‘Green vote’ and the economy

The ‘Green Vote’ campaign by non-government organizations should go beyond politics and involve a comprehensive discussion about the environment and economy, private think tank ADR Institute on Strategic and International Studies said.

ADRI president Dindo Manhit said ‘green vote’ manifests the loud call for the next government to approach the issues of environment and economics as one comprehensive agenda.

Renowned geologist and ADRI trustee CP David agreed, saying that environmental issues facing the country are complex and will need to be seriously addressed by the candidates.

“Aside from mining, politicians vying for national positions should debate on marine protection, forestry, solid waste management and, of course climate change in relation to disaster risk management,” he said.

Environment advocacy group Philippine Business for Environmental Stewardship also said the ‘green vote’ for the upcoming 2016 elections should be about policy reform and not politics.

“A ‘green vote’ can be the vehicle to force solutions to the environment issues into the election debate and adopted in their platforms,” said PBEST secretary general Ysan Castillo.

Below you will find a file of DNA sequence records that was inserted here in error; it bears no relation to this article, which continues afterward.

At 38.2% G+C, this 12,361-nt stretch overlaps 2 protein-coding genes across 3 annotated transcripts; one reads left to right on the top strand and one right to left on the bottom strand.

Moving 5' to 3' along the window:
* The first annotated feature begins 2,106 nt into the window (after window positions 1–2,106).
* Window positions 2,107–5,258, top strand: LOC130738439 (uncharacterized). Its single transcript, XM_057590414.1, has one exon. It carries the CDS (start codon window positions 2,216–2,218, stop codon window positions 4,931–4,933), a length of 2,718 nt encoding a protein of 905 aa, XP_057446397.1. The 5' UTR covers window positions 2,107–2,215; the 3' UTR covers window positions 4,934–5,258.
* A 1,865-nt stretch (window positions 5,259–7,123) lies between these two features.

More than discrediting candidates because of their associations with mining, the ‘green vote’ should distinguish between the legitimate and highly regulated mining operations and illegal mining.

“Mining by itself is not bad, but illegal practices and poor regulation resulting in damage to the environment gives a negative image to the industry that has the potential to be an economic game changer not just on a national but on far flung local areas with rich mineral deposits,” Castillo said.

PBEST cited three of the country’s biggest mines that voluntary submitted their operations to third-party scrutiny last year to assess compliance with relevant environmental regulations.

The Padcal mine of Philex in Benguet; the mine of Taganito Mining Corp., a Nickel Asia Corp. subsidiary in Surigao del Norte; and the mine of Carmen Copper Corp., subsidiary of Atlas Consolidated Mining and Development Corp. in Cebu all scored top marks in the PBEST Environmental Performance Tracking Program (EPTP).

“The environment had never figured prominently in any administration’s agenda,” Manhit said.

“So, the real task for the next president is determining how to strike a balance between environmental stewardship and development,” he said.

Source URL: The Standard